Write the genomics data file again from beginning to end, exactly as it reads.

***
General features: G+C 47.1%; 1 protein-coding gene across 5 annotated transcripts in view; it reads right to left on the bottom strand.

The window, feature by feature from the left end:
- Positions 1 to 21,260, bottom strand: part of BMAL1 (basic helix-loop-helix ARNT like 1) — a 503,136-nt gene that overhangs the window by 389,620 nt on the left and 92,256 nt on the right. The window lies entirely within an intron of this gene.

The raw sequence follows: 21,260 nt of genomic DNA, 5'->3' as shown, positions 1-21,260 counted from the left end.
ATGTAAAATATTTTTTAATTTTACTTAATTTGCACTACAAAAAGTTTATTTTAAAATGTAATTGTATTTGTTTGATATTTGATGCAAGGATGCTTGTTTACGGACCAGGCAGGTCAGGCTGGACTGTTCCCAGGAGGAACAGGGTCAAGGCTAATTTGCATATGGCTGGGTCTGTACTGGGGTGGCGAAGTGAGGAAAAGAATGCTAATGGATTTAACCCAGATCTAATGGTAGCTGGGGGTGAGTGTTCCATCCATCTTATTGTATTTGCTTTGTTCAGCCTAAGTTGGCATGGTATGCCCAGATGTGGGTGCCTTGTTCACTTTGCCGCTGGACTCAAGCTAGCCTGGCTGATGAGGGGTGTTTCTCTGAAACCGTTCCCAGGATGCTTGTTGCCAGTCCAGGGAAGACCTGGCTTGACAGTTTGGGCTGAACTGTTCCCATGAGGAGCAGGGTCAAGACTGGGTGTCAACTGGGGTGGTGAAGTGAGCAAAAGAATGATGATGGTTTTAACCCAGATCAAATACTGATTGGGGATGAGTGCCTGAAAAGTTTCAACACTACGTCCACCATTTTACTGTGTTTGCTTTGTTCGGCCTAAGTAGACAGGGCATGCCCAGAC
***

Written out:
General features: G+C 47.1%; 1 protein-coding gene across 5 annotated transcripts in view; it reads right to left on the bottom strand.

The window, feature by feature from the left end:
- Positions 1 to 21,260, bottom strand: part of BMAL1 (basic helix-loop-helix ARNT like 1) — a 503,136-nt gene that overhangs the window by 389,620 nt on the left and 92,256 nt on the right. The window lies entirely within an intron of this gene.

The raw sequence follows: 21,260 nt of genomic DNA, 5'->3' as shown, positions 1-21,260 counted from the left end.
ATGTAAAATATTTTTTAATTTTACTTAATTTGCACTACAAAAAGTTTATTTTAAAATGTAATTGTATTTGTTTGATATTTGATGCAAGGATGCTTGTTTACGGACCAGGCAGGTCAGGCTGGACTGTTCCCAGGAGGAACAGGGTCAAGGCTAATTTGCATATGGCTGGGTCTGTACTGGGGTGGCGAAGTGAGGAAAAGAATGCTAATGGATTTAACCCAGATCTAATGGTAGCTGGGGGTGAGTGTTCCATCCATCTTATTGTATTTGCTTTGTTCAGCCTAAGTTGGCATGGTATGCCCAGATGTGGGTGCCTTGTTCACTTTGCCGCTGGACTCAAGCTAGCCTGGCTGATGAGGGGTGTTTCTCTGAAACCGTTCCCAGGATGCTTGTTGCCAGTCCAGGGAAGACCTGGCTTGACAGTTTGGGCTGAACTGTTCCCATGAGGAGCAGGGTCAAGACTGGGTGTCAACTGGGGTGGTGAAGTGAGCAAAAGAATGATGATGGTTTTAACCCAGATCAAATACTGATTGGGGATGAGTGCCTGAAAAGTTTCAACACTACGTCCACCATTTTACTGTGTTTGCTTTGTTCGGCCTAAGTAGACAGGGCATGCCCAGAC